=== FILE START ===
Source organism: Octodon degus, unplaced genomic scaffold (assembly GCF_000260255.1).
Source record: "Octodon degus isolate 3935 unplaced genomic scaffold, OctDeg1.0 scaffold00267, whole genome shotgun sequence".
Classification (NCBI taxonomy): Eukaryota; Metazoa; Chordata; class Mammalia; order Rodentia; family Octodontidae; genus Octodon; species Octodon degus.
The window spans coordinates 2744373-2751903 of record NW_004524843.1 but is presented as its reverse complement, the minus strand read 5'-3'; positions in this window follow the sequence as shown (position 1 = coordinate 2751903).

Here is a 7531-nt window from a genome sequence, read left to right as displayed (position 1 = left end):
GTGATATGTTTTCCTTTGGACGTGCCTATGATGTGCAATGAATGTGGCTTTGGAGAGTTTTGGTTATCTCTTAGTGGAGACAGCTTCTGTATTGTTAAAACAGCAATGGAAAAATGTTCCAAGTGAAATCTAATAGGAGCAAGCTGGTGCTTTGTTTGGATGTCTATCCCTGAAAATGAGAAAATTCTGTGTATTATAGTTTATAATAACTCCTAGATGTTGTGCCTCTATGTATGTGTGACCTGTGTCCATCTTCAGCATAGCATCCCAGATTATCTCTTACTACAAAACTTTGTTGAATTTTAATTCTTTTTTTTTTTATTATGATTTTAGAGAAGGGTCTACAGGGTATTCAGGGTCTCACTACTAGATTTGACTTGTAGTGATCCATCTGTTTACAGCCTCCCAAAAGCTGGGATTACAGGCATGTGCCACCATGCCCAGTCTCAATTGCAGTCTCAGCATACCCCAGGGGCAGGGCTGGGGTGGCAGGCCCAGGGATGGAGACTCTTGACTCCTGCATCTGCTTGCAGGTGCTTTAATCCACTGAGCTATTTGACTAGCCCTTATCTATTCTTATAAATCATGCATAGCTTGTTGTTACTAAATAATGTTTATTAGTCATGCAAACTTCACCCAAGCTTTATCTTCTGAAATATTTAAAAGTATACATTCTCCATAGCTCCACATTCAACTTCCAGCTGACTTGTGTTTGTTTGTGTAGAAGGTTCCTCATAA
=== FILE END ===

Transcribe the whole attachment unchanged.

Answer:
Source organism: Octodon degus, unplaced genomic scaffold (assembly GCF_000260255.1).
Source record: "Octodon degus isolate 3935 unplaced genomic scaffold, OctDeg1.0 scaffold00267, whole genome shotgun sequence".
Classification (NCBI taxonomy): Eukaryota; Metazoa; Chordata; class Mammalia; order Rodentia; family Octodontidae; genus Octodon; species Octodon degus.
The window spans coordinates 2744373-2751903 of record NW_004524843.1 but is presented as its reverse complement, the minus strand read 5'-3'; positions in this window follow the sequence as shown (position 1 = coordinate 2751903).

Here is a 7531-nt window from a genome sequence, read left to right as displayed (position 1 = left end):
GTGATATGTTTTCCTTTGGACGTGCCTATGATGTGCAATGAATGTGGCTTTGGAGAGTTTTGGTTATCTCTTAGTGGAGACAGCTTCTGTATTGTTAAAACAGCAATGGAAAAATGTTCCAAGTGAAATCTAATAGGAGCAAGCTGGTGCTTTGTTTGGATGTCTATCCCTGAAAATGAGAAAATTCTGTGTATTATAGTTTATAATAACTCCTAGATGTTGTGCCTCTATGTATGTGTGACCTGTGTCCATCTTCAGCATAGCATCCCAGATTATCTCTTACTACAAAACTTTGTTGAATTTTAATTCTTTTTTTTTTTATTATGATTTTAGAGAAGGGTCTACAGGGTATTCAGGGTCTCACTACTAGATTTGACTTGTAGTGATCCATCTGTTTACAGCCTCCCAAAAGCTGGGATTACAGGCATGTGCCACCATGCCCAGTCTCAATTGCAGTCTCAGCATACCCCAGGGGCAGGGCTGGGGTGGCAGGCCCAGGGATGGAGACTCTTGACTCCTGCATCTGCTTGCAGGTGCTTTAATCCACTGAGCTATTTGACTAGCCCTTATCTATTCTTATAAATCATGCATAGCTTGTTGTTACTAAATAATGTTTATTAGTCATGCAAACTTCACCCAAGCTTTATCTTCTGAAATATTTAAAAGTATACATTCTCCATAGCTCCACATTCAACTTCCAGCTGACTTGTGTTTGTTTGTGTAGAAGGTTCCTCATAA